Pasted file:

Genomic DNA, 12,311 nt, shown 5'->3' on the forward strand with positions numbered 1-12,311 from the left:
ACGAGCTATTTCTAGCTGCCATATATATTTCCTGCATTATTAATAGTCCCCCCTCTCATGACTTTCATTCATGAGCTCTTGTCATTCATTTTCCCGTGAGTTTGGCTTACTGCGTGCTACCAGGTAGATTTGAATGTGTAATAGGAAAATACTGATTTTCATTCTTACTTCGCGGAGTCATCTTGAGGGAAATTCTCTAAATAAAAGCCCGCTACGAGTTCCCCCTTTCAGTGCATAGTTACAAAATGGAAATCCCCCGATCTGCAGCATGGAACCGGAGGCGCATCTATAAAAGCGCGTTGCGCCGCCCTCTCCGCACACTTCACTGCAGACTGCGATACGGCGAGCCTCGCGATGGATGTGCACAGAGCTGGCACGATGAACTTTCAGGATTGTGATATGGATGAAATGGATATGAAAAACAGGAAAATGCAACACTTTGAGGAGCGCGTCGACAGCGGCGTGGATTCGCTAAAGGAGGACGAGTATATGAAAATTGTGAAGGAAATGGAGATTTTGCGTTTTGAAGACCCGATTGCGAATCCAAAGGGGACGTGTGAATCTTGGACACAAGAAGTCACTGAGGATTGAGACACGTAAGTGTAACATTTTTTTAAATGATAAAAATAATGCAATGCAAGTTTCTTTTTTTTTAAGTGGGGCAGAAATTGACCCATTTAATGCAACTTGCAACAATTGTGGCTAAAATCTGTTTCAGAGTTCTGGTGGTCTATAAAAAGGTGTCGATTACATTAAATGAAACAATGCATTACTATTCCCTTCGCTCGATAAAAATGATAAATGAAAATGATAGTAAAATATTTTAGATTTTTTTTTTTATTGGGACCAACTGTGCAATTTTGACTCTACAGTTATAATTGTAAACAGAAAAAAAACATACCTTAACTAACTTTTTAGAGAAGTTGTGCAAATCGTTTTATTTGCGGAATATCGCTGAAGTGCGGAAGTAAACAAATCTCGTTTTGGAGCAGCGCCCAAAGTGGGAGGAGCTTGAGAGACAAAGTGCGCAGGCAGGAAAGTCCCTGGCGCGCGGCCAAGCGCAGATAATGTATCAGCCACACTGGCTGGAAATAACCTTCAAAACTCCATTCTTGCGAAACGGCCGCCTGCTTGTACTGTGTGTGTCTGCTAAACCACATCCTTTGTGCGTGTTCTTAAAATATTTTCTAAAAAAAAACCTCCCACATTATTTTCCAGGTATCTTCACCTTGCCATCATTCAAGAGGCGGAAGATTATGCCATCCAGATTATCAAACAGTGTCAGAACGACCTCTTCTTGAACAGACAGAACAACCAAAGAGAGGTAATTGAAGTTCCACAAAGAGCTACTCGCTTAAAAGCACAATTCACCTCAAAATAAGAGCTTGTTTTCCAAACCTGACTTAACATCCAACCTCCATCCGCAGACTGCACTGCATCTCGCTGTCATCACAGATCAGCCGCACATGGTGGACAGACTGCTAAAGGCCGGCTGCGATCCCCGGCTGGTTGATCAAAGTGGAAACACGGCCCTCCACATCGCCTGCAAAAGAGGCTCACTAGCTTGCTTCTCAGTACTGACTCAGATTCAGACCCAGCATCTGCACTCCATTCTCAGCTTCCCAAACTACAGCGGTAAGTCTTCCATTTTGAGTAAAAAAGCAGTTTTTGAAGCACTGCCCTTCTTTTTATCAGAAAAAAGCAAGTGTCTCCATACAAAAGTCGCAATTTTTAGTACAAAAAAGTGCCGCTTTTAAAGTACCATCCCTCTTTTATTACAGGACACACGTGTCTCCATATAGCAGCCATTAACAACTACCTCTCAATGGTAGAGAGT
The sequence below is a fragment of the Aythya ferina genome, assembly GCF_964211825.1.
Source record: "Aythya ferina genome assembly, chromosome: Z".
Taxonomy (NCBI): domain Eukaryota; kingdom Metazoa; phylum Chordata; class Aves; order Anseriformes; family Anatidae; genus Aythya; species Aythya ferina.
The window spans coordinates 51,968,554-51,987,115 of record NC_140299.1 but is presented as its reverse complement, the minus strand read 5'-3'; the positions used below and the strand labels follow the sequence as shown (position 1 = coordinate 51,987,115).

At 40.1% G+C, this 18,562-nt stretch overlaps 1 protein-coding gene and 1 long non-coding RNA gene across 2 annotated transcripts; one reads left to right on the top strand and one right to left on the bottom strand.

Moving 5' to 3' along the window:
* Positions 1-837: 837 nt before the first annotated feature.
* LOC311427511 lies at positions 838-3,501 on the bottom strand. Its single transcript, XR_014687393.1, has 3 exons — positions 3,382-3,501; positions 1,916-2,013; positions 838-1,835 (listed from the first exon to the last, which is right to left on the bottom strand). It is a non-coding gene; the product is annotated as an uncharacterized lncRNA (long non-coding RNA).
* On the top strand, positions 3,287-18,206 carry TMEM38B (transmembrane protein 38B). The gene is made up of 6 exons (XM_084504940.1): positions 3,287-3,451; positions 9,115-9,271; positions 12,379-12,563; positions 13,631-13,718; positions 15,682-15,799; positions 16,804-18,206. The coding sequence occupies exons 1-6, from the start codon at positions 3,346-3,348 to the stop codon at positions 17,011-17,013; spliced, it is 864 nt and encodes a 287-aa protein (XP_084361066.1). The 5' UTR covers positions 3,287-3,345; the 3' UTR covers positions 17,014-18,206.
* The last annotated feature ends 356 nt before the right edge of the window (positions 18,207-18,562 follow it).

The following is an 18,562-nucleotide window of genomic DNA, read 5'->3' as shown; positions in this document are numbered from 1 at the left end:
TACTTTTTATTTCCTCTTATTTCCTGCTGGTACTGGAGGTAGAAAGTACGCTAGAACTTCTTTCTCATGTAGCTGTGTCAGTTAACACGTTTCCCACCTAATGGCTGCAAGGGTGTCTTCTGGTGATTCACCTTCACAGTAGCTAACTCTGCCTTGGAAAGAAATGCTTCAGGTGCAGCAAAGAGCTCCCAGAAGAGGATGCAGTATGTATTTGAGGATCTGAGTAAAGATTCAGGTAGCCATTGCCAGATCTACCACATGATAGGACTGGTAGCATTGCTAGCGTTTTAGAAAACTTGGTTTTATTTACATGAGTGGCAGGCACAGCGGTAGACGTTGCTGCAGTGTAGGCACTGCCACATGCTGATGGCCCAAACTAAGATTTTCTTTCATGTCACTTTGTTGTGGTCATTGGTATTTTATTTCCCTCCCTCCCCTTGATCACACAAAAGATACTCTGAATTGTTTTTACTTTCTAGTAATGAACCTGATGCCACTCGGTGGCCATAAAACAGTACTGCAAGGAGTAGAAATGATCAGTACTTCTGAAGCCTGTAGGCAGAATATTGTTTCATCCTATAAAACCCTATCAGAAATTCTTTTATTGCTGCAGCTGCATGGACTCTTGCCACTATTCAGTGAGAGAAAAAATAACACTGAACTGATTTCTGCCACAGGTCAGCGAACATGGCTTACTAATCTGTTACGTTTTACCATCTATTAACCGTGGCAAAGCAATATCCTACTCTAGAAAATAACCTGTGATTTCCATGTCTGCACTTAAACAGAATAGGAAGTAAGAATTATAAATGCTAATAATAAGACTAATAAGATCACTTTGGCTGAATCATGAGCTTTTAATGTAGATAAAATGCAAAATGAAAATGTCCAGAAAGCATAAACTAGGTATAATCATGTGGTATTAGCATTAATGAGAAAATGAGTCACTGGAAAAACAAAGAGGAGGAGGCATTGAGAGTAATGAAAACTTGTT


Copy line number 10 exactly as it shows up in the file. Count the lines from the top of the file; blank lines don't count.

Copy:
* LOC311427511 lies at positions 838-3,501 on the bottom strand. Its single transcript, XR_014687393.1, has 3 exons — positions 3,382-3,501; positions 1,916-2,013; positions 838-1,835 (listed from the first exon to the last, which is right to left on the bottom strand). It is a non-coding gene; the product is annotated as an uncharacterized lncRNA (long non-coding RNA).